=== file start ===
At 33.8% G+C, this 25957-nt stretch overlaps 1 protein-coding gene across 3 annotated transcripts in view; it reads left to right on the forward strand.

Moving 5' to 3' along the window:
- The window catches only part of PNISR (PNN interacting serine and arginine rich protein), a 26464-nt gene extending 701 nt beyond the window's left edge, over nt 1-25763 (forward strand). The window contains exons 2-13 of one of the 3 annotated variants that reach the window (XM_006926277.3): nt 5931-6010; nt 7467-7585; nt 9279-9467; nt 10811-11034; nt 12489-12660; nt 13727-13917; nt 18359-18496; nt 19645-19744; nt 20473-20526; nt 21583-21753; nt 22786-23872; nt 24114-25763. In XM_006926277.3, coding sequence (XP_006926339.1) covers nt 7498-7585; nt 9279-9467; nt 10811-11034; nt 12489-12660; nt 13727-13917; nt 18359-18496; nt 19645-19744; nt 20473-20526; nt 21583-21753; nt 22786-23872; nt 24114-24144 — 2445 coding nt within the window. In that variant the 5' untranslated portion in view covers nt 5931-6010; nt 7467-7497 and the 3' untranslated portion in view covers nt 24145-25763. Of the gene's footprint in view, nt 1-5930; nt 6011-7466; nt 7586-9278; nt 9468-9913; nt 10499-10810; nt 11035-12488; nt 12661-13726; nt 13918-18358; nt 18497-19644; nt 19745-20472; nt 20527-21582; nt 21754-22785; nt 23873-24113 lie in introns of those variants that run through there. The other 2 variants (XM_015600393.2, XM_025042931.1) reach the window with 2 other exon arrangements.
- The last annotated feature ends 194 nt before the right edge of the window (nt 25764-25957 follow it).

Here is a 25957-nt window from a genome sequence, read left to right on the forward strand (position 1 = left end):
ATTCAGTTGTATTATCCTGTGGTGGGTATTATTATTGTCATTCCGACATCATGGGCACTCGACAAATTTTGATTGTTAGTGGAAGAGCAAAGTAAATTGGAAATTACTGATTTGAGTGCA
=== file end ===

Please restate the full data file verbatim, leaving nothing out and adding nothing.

At 33.8% G+C, this 25957-nt stretch overlaps 1 protein-coding gene across 3 annotated transcripts in view; it reads left to right on the forward strand.

Moving 5' to 3' along the window:
- The window catches only part of PNISR (PNN interacting serine and arginine rich protein), a 26464-nt gene extending 701 nt beyond the window's left edge, over nt 1-25763 (forward strand). The window contains exons 2-13 of one of the 3 annotated variants that reach the window (XM_006926277.3): nt 5931-6010; nt 7467-7585; nt 9279-9467; nt 10811-11034; nt 12489-12660; nt 13727-13917; nt 18359-18496; nt 19645-19744; nt 20473-20526; nt 21583-21753; nt 22786-23872; nt 24114-25763. In XM_006926277.3, coding sequence (XP_006926339.1) covers nt 7498-7585; nt 9279-9467; nt 10811-11034; nt 12489-12660; nt 13727-13917; nt 18359-18496; nt 19645-19744; nt 20473-20526; nt 21583-21753; nt 22786-23872; nt 24114-24144 — 2445 coding nt within the window. In that variant the 5' untranslated portion in view covers nt 5931-6010; nt 7467-7497 and the 3' untranslated portion in view covers nt 24145-25763. Of the gene's footprint in view, nt 1-5930; nt 6011-7466; nt 7586-9278; nt 9468-9913; nt 10499-10810; nt 11035-12488; nt 12661-13726; nt 13918-18358; nt 18497-19644; nt 19745-20472; nt 20527-21582; nt 21754-22785; nt 23873-24113 lie in introns of those variants that run through there. The other 2 variants (XM_015600393.2, XM_025042931.1) reach the window with 2 other exon arrangements.
- The last annotated feature ends 194 nt before the right edge of the window (nt 25764-25957 follow it).

Here is a 25957-nt window from a genome sequence, read left to right on the forward strand (position 1 = left end):
ATTCAGTTGTATTATCCTGTGGTGGGTATTATTATTGTCATTCCGACATCATGGGCACTCGACAAATTTTGATTGTTAGTGGAAGAGCAAAGTAAATTGGAAATTACTGATTTGAGTGCA